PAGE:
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Writing about the black conservative columnist on the take from the Bush government to flak "No Child Left Behind," blogger Steve Gilliard, who is black, referred to the man as a "tom," meaning Uncle Tom. The people at the National Review, thinking they had a gotcha moment and had found a white lefty being racist, criticized Gilliard and steered many internet trolls his way. Gilliard, who has one of the sharpest tongues in the world of letters (see, e.g., his complete dismantling of Giuliani stooge Kerik), hit back hard, making merciless fun of the NR's googling skills and real, as opposed to trumped-up racism. Criticized by some that his harsh words don't "build dialogue" with conservatives (something this page gets, too) Gilliard responded:
I'm tired of people acting like these people can be reasoned with or talked to. They don't want to talk, they want to drive us away into a corner and ridicule our ideas.That's pretty much how I feel about people who voted for Bush last November, knowing what we all knew about how he lied us into war, approved torture as US policy (further endangering our soldiers), and unbalanced the budget to help rich cronies. The only dialogue I want to build with those voters is one where they say "I know, I fucked up, I'm sorry."
I'm not writing to make conservatives happy. I want them to hate my opinions. I'm not interested in debating them. I want to stop them.
Untitled (Charles Biederman)
2005, HTML, 500 x 460 pixels, by Chris Ashley
tedg, a great film critic of space and "folding," on Scorsese's The Aviator:
Martin Scorsese: My regular readers know that I have been very critical of his films. Sure, they are crafted well enough, but the world he created was not one worth visiting. His films until recently were of the Italian storytelling school which focuses on characters. Those characters do not inhabit their worlds as much as create them. Scorsese's camera, therefore, was affixed to people, almost by a visible thread.An earlier post on tedg is here.
But those of us who watch film seriously know that there is nothing but empty darkness just outside the camera's eye. There's no world, so there can be no God, or fate, or luck or whatever material you imagine fills the river of life. He knows it is a cheat as well and has said so. Just like many other fabulously successful filmmakers who know their work is hollow, in his later years he's tried to mature... to master a greater notion of creation.
"Gangs" was a success in this regard though an unfinished film because the Weinsteins pulled the plug. It marked a completely different approach to space and context, and I applauded it. Now he actually finishes a movie in the new style. Though this is a story of a man, it is no longer anchored to the man. The camera is now Orson Welles' camera with shots of the space with people in it. So obvious is some of this that when Hughes first retreats, he stays out [of] a room that inexplicably (and unhistorically) has strings tied from hither and yon from objects. Take another look at that room and see all of Scorsese's old camera angles. I think we can welcome Scorsese now as the best new filmmaker of the year. This is as much his story as Hughes'.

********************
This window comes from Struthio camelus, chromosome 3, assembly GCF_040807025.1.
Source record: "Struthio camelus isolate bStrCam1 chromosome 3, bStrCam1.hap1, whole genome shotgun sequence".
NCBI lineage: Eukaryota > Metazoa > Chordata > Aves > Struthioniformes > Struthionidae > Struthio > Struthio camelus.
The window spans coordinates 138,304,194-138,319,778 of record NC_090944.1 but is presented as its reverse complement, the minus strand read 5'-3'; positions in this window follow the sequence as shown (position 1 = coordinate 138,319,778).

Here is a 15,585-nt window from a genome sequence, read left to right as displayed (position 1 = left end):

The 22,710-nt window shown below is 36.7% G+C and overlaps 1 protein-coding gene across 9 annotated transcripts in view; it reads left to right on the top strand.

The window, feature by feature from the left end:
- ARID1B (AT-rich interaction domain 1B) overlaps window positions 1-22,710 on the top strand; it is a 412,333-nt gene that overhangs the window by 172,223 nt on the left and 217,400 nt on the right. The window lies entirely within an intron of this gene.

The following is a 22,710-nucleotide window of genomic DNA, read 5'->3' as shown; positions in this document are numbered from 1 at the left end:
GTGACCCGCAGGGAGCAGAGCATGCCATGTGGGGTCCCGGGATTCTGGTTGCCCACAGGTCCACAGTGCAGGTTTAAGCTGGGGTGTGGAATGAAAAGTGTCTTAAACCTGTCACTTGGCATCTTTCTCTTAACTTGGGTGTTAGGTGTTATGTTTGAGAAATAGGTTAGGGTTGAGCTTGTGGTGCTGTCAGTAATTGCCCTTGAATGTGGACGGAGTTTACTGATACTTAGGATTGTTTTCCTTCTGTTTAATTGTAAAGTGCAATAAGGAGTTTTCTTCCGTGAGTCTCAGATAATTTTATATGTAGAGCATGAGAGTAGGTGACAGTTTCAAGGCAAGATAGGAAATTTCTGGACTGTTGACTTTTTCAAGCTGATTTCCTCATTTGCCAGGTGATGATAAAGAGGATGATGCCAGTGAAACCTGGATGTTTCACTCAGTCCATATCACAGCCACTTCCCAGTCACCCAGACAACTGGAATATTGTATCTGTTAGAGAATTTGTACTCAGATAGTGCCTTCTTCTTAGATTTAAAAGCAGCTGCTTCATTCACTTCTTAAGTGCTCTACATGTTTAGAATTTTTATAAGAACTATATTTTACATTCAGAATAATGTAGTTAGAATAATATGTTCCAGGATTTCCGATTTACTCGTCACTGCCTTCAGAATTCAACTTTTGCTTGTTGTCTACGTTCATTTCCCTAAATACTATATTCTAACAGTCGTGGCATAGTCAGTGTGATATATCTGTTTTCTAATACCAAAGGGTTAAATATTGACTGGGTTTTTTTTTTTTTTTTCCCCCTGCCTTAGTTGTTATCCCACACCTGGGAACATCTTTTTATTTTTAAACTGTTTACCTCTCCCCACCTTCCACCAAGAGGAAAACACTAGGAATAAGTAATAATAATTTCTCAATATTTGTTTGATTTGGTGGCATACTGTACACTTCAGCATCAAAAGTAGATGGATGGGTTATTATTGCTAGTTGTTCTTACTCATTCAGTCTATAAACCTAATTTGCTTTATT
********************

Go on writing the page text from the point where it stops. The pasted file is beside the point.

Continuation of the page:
Cate Blanchett: Cate is one of three actresses alive who can fold her acting, meaning that she can simultaneously deliver two characters in the same motions. She's at the top of her game here (while Julianne is devolving with an apparently thick husband). Hepburn was an amazing actress, deeply untalented in the conventional measures but capable of engineering her surroundings to suit. Her engineering of the "Philadelphia Story" persona is Hollywood legend. She engineered a character that worked, then stepped into it. The old Scorsese would have hired someone like Streep to play Hepburn and lumbered around after her.
The new Scorsese allows Cate to flower and willingly supports the folding: an actress (Cate) playing a character (Kate) who is playing a character. You can see all the conduits of control, all the taut strings at two levels. God, what a great time to be alive!
Howard Hughes: The movie gave the impression that Howard simply inherited his money. No so. He was a brilliant engineer who famously codesigned systems and the engineering organizations to support them. While most of us were barfing at frat parties, he designed a drill bit (often credited to his father) that is still the standard in the industry, together with a set of screw connections that has since become the international standard. That's where the money came from. And though he went loopy toward the end, he ensured that 100% of his wealth (yes, all assets were sold) went to endow the world's largest private research institute.